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by Nicole Liebert, New York
Thursday, Aug. 07, 2003 at 6:42 AM
"We celebrate the victory over the recession while several hundred thousand employees are dismissed every month', decried Calif congressman Pete Stark. `It would be almost hilarious if it weren't so sad.'..Employers prefer reducing personnel to save costs.."
US Economy Grows Past the People: A Million Jobs Disappear without a Trace
By Nicole Liebert, New York
[This article originally published July 31, 2003 in die tageszeitung is translated from the German on the World Wide Web, http://www.taz.de/pt/2003/07/31/a0099.nf/textdruck.]
Imagine the recession ends and no one notices! The economic cycle reached its depression in November 2001 and since then has gone upwards. This was t6he proclamation of the National Bureau of Economic Research, an association of prominent economists regarded as an ultimate authority on recession questions.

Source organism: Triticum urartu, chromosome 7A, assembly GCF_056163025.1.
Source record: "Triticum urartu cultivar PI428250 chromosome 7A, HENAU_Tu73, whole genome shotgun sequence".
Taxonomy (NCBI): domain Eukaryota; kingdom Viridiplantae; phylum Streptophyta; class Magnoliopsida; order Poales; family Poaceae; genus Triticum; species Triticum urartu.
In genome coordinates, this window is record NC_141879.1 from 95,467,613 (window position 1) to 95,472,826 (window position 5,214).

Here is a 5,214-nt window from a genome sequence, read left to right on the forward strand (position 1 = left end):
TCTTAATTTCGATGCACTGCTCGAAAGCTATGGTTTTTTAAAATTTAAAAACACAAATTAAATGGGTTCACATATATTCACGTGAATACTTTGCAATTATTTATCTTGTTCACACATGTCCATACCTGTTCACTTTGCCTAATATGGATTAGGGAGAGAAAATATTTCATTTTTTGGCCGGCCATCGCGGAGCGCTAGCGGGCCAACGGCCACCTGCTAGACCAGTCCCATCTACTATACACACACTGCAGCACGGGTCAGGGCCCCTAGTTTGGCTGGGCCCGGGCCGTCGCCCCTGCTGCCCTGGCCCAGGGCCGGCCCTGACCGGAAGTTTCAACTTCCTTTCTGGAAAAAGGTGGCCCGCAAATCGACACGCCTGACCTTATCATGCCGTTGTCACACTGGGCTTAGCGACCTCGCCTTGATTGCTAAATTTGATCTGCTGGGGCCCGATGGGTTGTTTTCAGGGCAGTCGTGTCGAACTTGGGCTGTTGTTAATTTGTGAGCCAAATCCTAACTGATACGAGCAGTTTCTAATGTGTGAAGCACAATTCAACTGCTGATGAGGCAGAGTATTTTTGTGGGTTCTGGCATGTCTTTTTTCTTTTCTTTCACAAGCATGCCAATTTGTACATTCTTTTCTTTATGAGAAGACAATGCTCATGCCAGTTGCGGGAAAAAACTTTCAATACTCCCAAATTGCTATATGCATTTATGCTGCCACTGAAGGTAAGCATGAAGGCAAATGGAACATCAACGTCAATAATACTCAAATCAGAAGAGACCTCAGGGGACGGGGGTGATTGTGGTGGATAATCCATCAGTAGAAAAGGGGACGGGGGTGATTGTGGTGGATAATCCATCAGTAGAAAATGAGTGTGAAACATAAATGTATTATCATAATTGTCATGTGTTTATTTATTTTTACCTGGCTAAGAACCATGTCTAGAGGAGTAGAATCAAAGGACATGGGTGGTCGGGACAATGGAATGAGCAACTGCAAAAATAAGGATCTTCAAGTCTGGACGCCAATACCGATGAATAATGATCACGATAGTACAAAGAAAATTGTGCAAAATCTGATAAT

Nevertheless millions of Americans may feel badly deceived by this declaration. “We celebrate the victory over the recession while several hundred thousand employees are dismissed every month,” decries congressman Pete Stark from California. “This would be almost hilarious if it weren’t so sad.”
An upswing cannot be seen either for those who are jobless or for those who fear soon becoming unemployed. Employers also see nothing of an improvement and hold back from investing and hiring new people. Employers prefer reducing personnel to save costs and gain profits. A million jobs disappeared withou9t a trace nationwide.
Fear of being replaced
Some envision an upswing and view the economy as glorious. Many businesses like Microsoft or Citigroup announce effervescent profits. The stock market and stock prices have gone upwards for months. The growth rates of the gross domestic product have fluctuated since the end of the recession in the fall of 2001 between 1.3 percent and five percent. An economic growth of two percent is expected for the second quarter. People in Germany, a country with declining economic output, drool after such growth.